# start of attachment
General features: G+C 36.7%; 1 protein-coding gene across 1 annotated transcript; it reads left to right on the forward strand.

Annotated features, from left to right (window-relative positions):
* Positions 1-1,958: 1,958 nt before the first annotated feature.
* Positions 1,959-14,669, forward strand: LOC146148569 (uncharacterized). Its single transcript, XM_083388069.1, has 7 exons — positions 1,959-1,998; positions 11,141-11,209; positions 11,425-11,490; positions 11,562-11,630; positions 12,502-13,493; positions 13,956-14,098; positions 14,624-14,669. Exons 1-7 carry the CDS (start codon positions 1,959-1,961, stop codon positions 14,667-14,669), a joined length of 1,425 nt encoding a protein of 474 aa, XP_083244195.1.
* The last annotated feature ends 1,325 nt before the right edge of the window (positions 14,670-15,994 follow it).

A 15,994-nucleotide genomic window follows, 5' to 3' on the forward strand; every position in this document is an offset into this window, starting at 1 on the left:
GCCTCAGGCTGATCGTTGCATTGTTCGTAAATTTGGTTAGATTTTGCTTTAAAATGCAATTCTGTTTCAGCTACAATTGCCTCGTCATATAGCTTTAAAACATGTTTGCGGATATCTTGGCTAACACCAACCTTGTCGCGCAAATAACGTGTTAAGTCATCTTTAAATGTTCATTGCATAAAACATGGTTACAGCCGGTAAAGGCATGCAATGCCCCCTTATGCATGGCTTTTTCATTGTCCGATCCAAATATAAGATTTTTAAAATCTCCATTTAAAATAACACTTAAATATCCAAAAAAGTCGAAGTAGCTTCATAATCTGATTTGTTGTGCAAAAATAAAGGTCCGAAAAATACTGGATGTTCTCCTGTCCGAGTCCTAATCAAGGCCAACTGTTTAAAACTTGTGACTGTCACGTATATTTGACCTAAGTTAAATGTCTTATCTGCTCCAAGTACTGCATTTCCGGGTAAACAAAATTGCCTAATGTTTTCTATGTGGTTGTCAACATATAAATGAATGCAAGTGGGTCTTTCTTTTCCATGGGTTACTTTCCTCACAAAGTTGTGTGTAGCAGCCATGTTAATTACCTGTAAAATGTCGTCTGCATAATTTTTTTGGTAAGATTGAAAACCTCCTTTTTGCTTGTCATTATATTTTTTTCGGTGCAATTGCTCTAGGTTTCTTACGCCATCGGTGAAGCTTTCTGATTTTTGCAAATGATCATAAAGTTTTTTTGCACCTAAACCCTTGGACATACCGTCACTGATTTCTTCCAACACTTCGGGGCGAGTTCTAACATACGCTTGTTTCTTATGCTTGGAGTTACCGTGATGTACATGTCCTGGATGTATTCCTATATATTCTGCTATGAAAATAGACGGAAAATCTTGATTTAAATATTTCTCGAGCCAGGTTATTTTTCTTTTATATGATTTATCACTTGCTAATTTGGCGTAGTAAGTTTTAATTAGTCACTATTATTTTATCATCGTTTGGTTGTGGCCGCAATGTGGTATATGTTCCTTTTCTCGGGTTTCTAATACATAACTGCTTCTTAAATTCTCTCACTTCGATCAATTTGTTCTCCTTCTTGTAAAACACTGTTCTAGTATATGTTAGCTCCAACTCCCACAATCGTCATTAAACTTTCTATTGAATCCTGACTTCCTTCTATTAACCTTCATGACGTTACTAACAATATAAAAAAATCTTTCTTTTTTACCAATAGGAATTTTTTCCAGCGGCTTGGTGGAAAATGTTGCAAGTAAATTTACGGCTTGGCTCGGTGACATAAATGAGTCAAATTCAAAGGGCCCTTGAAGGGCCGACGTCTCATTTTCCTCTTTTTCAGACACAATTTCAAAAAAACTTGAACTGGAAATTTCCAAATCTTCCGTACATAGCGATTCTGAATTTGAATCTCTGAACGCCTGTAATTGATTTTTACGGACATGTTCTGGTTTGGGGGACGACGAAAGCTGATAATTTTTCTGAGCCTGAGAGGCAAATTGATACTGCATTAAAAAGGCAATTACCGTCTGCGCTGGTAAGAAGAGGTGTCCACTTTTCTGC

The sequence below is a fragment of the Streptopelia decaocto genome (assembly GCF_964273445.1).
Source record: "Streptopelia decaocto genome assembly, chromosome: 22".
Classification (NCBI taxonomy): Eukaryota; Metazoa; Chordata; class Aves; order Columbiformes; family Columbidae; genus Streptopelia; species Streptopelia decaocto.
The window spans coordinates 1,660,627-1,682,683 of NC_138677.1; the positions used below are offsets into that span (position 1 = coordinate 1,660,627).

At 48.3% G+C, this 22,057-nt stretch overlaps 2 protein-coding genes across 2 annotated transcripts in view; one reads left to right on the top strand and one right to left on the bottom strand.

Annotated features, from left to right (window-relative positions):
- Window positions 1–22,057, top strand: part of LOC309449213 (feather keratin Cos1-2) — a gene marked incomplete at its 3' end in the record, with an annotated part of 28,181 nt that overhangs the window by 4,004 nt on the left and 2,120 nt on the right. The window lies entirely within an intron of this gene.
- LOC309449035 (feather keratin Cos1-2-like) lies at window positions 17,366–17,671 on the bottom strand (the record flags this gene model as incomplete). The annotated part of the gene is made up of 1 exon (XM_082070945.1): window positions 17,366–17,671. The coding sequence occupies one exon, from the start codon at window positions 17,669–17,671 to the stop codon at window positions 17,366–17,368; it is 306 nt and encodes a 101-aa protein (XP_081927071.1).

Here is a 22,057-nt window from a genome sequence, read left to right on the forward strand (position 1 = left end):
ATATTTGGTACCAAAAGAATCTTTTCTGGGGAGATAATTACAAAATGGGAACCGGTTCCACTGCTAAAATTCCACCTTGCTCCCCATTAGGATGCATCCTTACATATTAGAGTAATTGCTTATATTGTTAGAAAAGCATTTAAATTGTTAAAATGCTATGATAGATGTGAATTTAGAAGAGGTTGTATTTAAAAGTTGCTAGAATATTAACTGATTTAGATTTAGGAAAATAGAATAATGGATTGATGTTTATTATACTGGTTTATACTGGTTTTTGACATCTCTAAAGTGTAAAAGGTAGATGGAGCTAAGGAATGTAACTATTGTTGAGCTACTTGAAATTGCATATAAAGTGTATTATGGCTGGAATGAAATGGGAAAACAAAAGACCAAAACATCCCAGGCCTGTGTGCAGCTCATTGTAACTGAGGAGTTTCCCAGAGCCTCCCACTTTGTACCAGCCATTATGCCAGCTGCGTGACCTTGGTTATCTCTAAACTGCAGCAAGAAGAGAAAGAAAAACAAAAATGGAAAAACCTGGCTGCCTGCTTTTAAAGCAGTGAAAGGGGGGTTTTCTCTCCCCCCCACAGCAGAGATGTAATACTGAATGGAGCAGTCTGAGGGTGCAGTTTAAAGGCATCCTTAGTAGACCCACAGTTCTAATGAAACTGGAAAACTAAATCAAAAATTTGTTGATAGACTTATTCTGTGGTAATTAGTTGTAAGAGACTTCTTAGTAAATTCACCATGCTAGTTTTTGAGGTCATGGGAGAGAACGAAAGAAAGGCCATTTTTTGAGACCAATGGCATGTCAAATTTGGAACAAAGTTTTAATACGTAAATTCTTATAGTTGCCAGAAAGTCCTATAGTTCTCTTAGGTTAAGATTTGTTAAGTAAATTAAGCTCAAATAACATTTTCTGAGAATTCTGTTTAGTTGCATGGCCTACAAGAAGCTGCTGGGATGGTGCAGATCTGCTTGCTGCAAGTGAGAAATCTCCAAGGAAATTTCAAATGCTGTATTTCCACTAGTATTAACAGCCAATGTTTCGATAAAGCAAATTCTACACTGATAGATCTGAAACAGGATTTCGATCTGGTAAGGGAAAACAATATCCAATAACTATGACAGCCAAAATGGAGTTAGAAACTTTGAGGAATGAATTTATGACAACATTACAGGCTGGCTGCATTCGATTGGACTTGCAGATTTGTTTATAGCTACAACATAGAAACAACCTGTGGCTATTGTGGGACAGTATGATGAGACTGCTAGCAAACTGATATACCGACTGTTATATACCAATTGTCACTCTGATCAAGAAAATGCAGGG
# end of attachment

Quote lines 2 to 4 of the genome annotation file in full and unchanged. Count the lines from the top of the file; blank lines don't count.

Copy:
Annotated features, from left to right (window-relative positions):
* Positions 1-1,958: 1,958 nt before the first annotated feature.
* Positions 1,959-14,669, forward strand: LOC146148569 (uncharacterized). Its single transcript, XM_083388069.1, has 7 exons — positions 1,959-1,998; positions 11,141-11,209; positions 11,425-11,490; positions 11,562-11,630; positions 12,502-13,493; positions 13,956-14,098; positions 14,624-14,669. Exons 1-7 carry the CDS (start codon positions 1,959-1,961, stop codon positions 14,667-14,669), a joined length of 1,425 nt encoding a protein of 474 aa, XP_083244195.1.